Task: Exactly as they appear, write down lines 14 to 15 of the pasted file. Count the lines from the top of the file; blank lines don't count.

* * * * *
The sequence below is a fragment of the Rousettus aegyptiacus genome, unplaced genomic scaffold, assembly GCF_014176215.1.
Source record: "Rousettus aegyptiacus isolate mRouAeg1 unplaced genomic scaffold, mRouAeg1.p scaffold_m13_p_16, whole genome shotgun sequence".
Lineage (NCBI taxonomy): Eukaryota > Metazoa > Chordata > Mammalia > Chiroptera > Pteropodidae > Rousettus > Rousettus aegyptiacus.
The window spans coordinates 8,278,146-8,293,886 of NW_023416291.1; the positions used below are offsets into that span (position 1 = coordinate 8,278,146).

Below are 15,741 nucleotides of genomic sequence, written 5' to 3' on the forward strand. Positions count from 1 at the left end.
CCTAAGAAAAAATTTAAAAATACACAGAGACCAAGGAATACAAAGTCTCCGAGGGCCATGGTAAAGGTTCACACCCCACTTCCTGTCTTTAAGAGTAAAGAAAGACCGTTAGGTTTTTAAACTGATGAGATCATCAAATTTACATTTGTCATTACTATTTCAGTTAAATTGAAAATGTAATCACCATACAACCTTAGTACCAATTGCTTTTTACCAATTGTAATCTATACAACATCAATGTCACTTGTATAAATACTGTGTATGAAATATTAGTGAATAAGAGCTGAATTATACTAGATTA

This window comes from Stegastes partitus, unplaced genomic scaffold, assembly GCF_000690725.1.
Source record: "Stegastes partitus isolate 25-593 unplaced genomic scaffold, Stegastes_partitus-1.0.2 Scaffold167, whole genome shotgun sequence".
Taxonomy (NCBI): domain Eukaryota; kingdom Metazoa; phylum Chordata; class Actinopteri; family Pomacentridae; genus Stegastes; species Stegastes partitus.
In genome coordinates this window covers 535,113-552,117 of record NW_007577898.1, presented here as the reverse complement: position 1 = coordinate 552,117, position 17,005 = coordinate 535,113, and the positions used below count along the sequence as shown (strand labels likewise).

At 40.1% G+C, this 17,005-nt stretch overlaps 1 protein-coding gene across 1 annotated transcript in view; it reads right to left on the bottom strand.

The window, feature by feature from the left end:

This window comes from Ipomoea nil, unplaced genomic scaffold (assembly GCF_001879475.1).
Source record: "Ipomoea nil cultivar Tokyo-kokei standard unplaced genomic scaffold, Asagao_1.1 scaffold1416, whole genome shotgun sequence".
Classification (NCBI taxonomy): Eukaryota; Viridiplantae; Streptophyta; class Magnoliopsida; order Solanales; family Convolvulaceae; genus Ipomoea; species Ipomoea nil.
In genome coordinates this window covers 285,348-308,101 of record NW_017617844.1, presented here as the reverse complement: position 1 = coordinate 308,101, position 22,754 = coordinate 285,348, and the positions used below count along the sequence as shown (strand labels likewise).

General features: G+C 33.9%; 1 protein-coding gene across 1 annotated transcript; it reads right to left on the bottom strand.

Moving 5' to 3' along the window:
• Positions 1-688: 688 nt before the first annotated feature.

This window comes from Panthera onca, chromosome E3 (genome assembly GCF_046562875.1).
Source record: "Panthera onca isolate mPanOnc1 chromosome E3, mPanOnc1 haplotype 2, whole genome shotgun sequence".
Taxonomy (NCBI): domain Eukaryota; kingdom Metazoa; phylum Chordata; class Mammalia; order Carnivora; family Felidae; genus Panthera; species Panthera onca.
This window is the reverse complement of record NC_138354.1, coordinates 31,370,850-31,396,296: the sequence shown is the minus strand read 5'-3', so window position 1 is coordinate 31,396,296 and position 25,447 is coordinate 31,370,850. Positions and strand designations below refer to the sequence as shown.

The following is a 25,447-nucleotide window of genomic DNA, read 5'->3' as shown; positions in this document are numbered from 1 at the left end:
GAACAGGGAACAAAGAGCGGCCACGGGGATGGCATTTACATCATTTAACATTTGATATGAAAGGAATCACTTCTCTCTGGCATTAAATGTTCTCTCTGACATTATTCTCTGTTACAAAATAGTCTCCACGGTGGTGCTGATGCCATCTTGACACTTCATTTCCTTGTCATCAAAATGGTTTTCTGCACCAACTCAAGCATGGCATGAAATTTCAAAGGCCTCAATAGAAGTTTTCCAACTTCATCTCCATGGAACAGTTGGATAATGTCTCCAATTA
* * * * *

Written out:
Source record: "Ipomoea nil cultivar Tokyo-kokei standard unplaced genomic scaffold, Asagao_1.1 scaffold1416, whole genome shotgun sequence".
Classification (NCBI taxonomy): Eukaryota; Viridiplantae; Streptophyta; class Magnoliopsida; order Solanales; family Convolvulaceae; genus Ipomoea; species Ipomoea nil.